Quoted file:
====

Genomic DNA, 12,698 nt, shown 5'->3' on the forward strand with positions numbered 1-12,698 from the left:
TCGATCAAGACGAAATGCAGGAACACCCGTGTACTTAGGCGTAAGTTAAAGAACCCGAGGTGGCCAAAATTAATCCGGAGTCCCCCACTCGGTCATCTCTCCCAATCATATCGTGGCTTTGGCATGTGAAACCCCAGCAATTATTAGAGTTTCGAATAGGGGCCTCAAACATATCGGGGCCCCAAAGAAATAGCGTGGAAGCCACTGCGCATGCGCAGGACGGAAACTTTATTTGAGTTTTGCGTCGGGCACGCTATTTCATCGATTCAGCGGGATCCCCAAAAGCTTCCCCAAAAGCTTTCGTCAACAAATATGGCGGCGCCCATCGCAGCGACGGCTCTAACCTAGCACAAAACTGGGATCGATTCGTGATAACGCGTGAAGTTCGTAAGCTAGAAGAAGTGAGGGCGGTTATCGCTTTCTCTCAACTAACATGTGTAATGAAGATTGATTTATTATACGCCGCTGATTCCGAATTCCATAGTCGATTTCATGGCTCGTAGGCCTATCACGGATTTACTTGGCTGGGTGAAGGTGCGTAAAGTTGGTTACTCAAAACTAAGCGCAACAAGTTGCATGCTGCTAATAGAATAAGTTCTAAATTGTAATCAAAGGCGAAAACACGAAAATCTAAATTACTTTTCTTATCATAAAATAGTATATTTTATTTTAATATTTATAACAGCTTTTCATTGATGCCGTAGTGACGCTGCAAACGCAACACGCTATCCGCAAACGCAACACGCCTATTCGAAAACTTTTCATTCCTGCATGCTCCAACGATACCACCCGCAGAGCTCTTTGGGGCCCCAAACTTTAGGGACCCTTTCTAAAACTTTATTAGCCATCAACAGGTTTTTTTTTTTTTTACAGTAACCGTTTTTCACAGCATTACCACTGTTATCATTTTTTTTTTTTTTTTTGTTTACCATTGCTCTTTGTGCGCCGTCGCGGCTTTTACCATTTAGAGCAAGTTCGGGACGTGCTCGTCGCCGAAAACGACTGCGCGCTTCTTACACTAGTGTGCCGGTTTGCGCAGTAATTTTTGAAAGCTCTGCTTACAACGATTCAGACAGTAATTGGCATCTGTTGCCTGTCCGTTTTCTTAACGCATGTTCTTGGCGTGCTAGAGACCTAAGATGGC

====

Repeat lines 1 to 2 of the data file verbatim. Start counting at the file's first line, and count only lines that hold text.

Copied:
Genomic DNA, 12,698 nt, shown 5'->3' on the forward strand with positions numbered 1-12,698 from the left:
TCGATCAAGACGAAATGCAGGAACACCCGTGTACTTAGGCGTAAGTTAAAGAACCCGAGGTGGCCAAAATTAATCCGGAGTCCCCCACTCGGTCATCTCTCCCAATCATATCGTGGCTTTGGCATGTGAAACCCCAGCAATTATTAGAGTTTCGAATAGGGGCCTCAAACATATCGGGGCCCCAAAGAAATAGCGTGGAAGCCACTGCGCATGCGCAGGACGGAAACTTTATTTGAGTTTTGCGTCGGGCACGCTATTTCATCGATTCAGCGGGATCCCCAAAAGCTTCCCCAAAAGCTTTCGTCAACAAATATGGCGGCGCCCATCGCAGCGACGGCTCTAACCTAGCACAAAACTGGGATCGATTCGTGATAACGCGTGAAGTTCGTAAGCTAGAAGAAGTGAGGGCGGTTATCGCTTTCTCTCAACTAACATGTGTAATGAAGATTGATTTATTATACGCCGCTGATTCCGAATTCCATAGTCGATTTCATGGCTCGTAGGCCTATCACGGATTTACTTGGCTGGGTGAAGGTGCGTAAAGTTGGTTACTCAAAACTAAGCGCAACAAGTTGCATGCTGCTAATAGAATAAGTTCTAAATTGTAATCAAAGGCGAAAACACGAAAATCTAAATTACTTTTCTTATCATAAAATAGTATATTTTATTTTAATATTTATAACAGCTTTTCATTGATGCCGTAGTGACGCTGCAAACGCAACACGCTATCCGCAAACGCAACACGCCTATTCGAAAACTTTTCATTCCTGCATGCTCCAACGATACCACCCGCAGAGCTCTTTGGGGCCCCAAACTTTAGGGACCCTTTCTAAAACTTTATTAGCCATCAACAGGTTTTTTTTTTTTTTACAGTAACCGTTTTTCACAGCATTACCACTGTTATCATTTTTTTTTTTTTTTTTGTTTACCATTGCTCTTTGTGCGCCGTCGCGGCTTTTACCATTTAGAGCAAGTTCGGGACGTGCTCGTCGCCGAAAACGACTGCGCGCTTCTTACACTAGTGTGCCGGTTTGCGCAGTAATTTTTGAAAGCTCTGCTTACAACGATTCAGACAGTAATTGGCATCTGTTGCCTGTCCGTTTTCTTAACGCATGTTCTTGGCGTGCTAGAGACCTAAGATGGC